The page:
Archive for May, 2021

Aldous Huxley Rules

Thursday, May 27th, 2021
I. Doug MalloukEXPOSED!

the black hammer show I guess we’ll find out if/when a bunch of adjacent leftist organizations start getting ratted out and hit with nunchucks in a weirdly-coordinated way. (Comparisons continue.) this is just LaRouche’s Operation Mop-Up for people who call themselves “influencers”

I’m a Lizard People/Lyndon LaRouche guy, over here.. Better than “communist land base”s.

Battle lines drawn. I was born with an inherent distrust for government/authority.. my dad had us reading LaRouche newsletters when we were kids.. But 2020 has solidified it for me.. I will NEVER lllllllltrust any “Experts” or “Mainstream Scientists” or Government “Doctors” or any Government official.. Who needs experts when you got larouche pamphlets, eh?

II.  Music Theory

What to make of the shout out to Louis Farrakhan?

Farrakhan is playing Beethoven’s violin concerto tomorrow night at 7PM. I think it’s really important that everyone watch. He’s a very good violinist. If you want to listen to music, instead of torturing yourself with some inhuman noise that the British Empire hypnotized you with, then you have to listen to this concert.

And with that diss of the Beatles out of the way, next comes a self promotion, tying the musical ventures of the Larouche Movement with the musical abilities of the Nation of Islam leader.

Then, you must listen to Schiller Institute NYC Chorus, of which I am a member

Sure. Next go to GWAR’s cover of Cindy Lauper’s “She Bop”.

Oh wait. This is, in fact, why pornography is so terrible. It dampens a person’s capacity for empathy. It is the destruction of something beautiful — the mind. The erotic trance prevents a person from concentrating on profound ideas. You become a slave to pleasure.

Quite an analysis for vandalism on historic structures. But LORG is moving over to recruitment field of picking up college drop outs who are disillusioned with cultural pap, and aching for higher culture aims. And thinking (possibly correctly, possibly not) that they jack off too much. BUT

If you’re not watching Farrakhan’s concert right now, you are an idiot. I am finally going to get off twitter.

Sorry, but everyone’s too busy solving the Israeli Palestinian war by building the World Land Bridge.

Daniel Burke has been pulling a crazy Twitter torrent, I guess viewable as a recruitment drive. (“We’re growing”.) Following the logic here… The United States is not the British Empire, although since they assassinated Kennedy, the presidents have gotten progressively more subservient to that system. … Progressively? So… Biden worse than Trump worse than Obama worse than Bush 2 worse than Clinton worse than Bush 1 worse than Reagan worse than Carter worse than Ford worse than Nixon worse than Johnson. Trump sucks now, eh?

Some decent points on mass sensory overload, if pointing to the least subtle production of Disneyland, and stuck in a generational trope — the milennials are old news now, it’s all about the zoomers now — we come up to this hypocritical smash where something — anything — on Oprah is finally brought into focus.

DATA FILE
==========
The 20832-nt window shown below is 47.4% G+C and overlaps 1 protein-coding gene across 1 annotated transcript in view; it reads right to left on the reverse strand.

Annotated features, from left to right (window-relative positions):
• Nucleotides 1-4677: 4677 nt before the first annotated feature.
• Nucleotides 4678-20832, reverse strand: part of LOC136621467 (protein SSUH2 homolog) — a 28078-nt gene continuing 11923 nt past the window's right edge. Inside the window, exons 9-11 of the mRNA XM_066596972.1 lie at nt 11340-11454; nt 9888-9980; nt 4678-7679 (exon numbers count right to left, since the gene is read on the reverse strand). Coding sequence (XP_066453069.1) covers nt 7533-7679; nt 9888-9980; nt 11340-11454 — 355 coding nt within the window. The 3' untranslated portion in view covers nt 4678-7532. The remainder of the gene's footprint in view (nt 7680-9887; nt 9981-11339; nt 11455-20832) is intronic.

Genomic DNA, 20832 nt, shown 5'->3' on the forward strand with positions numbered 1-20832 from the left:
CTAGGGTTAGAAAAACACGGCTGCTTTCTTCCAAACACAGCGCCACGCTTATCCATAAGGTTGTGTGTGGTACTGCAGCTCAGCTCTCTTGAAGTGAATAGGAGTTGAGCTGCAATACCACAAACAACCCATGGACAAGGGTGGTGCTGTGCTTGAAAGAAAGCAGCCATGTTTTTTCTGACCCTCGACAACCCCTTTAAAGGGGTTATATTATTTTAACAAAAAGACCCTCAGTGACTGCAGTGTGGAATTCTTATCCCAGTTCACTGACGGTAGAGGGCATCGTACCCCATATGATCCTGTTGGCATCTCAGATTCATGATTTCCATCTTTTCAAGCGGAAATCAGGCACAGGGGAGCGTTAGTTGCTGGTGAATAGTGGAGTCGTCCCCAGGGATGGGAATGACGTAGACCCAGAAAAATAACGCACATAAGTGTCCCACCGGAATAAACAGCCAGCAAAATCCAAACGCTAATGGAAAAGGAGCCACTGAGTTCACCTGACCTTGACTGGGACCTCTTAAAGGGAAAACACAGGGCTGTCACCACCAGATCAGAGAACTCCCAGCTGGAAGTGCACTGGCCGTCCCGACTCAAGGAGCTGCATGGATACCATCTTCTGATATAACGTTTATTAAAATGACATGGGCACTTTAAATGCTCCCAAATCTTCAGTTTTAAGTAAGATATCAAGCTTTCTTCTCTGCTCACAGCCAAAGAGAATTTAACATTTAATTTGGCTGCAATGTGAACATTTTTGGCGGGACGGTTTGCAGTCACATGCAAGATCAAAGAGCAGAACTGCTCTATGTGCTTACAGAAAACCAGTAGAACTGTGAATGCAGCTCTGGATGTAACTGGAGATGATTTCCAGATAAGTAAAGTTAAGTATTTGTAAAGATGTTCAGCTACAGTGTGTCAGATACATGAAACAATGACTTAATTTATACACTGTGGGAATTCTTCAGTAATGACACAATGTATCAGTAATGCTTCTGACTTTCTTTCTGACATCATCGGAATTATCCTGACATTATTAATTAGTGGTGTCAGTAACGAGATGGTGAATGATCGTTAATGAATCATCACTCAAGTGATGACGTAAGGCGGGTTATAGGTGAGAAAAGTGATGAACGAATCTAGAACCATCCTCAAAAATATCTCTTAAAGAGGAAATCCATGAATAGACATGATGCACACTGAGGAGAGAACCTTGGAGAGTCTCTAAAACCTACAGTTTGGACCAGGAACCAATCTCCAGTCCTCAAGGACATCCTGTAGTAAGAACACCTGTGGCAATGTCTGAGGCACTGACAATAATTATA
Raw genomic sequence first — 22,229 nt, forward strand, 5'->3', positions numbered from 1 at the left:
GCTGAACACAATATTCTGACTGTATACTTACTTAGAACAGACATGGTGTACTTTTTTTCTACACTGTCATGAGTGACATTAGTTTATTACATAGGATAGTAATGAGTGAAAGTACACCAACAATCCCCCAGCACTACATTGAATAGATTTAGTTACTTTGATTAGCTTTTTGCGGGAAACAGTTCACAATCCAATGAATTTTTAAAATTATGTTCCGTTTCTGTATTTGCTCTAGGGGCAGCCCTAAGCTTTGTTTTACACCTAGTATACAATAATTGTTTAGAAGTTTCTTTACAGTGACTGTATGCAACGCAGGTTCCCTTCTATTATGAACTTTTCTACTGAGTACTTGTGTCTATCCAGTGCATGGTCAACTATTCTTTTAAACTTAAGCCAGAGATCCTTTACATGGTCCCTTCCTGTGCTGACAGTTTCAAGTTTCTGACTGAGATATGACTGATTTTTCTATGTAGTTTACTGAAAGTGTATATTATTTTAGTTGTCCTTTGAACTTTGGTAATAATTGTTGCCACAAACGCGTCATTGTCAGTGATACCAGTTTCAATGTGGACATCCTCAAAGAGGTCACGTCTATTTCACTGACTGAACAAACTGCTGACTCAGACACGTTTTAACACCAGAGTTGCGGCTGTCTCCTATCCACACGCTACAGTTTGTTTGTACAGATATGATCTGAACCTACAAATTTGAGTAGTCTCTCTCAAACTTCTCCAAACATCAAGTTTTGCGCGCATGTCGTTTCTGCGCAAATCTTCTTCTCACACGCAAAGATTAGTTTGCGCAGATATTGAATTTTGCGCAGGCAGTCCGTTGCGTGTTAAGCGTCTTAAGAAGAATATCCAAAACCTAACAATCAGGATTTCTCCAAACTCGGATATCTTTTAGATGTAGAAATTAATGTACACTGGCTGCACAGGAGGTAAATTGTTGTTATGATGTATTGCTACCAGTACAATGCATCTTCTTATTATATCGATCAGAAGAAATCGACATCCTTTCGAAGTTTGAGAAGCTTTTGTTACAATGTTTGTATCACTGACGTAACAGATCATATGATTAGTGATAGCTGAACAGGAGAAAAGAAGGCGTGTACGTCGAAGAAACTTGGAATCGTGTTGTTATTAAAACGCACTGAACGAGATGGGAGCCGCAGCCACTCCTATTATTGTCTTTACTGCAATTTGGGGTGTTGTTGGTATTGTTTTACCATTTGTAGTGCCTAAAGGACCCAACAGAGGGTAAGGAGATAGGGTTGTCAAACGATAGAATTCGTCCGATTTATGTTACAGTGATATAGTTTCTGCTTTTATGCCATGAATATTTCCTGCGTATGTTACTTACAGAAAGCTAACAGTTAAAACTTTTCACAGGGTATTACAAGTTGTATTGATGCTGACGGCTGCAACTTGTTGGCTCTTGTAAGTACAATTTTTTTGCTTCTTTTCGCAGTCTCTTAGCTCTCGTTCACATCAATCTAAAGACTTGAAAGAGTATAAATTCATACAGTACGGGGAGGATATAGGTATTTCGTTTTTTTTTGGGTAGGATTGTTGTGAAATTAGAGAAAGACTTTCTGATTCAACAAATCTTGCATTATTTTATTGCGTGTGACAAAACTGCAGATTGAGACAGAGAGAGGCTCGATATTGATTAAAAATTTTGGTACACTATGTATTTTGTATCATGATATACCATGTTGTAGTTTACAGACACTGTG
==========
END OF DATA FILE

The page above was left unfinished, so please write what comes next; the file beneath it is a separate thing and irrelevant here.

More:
Presented is a 2013 article quoting Oprah on how “racist old people needing to die off” for racial progress. An updated version for today wllould be a picture of an American burdened by a racist elderly person in a wheelchair.

Recall Larouche on the greatness of the new generation circa 2002, or at least those who dropped in to get theater practice with Robert Beltran and practice doubling squares, as against the hopeless degeneracy of the Baby Boom generation.  I guess they are delving into this same cultural terrain of giving college drop outs a new set of teachers — not beholden to Disney )(a little bit of work to do as the suggestion that place is the ONLY entity not beholden to Disney suggests LORG is.). And with this the youth may be suscepible to that message that

Rules are Satanic.  And sell them on the biggest humiliation the larouchies suffered in these past few years, which we see that they view as a victory — when AOC was confronted by a universally viewed as lunatic LPACer with an “eat the babies” mantra. Yes Generation Zoomer — you too can have what she had!

PS LaRouchePAC is a group of evil people who took LaRouche’s name but only desecrate his legacy. Yeah, and it is a short countdown to tell that to this guy, who does not know that Planet Larouche has broken into two factions, and is liable to mistakenly just mock these tweeterers.

The Civil War commences again. Yeah, when will the bloodshed end?

III.  Part 2

Like an adolescent punk rock fan poohpoohing popular punk acts as not being real punk, whether accurately or not irrelevant to the concern of categorization and snobbishness. So you dig any classical, baroque, or romantic musician not named Mozart?. Prepare to get Mozart shoved loudly into your face, you fool! You will be Mozarted!!!

Prolific Twitterer Daniel Burke argues against the musical tastes of Larouche adjacent R Cam. Johnny Cash is crap, apparently. See too Bob Dylan. Everything fell apart when the British stepped in and created Jazz to ruin America. Or maybe it started with Euclidean geometry.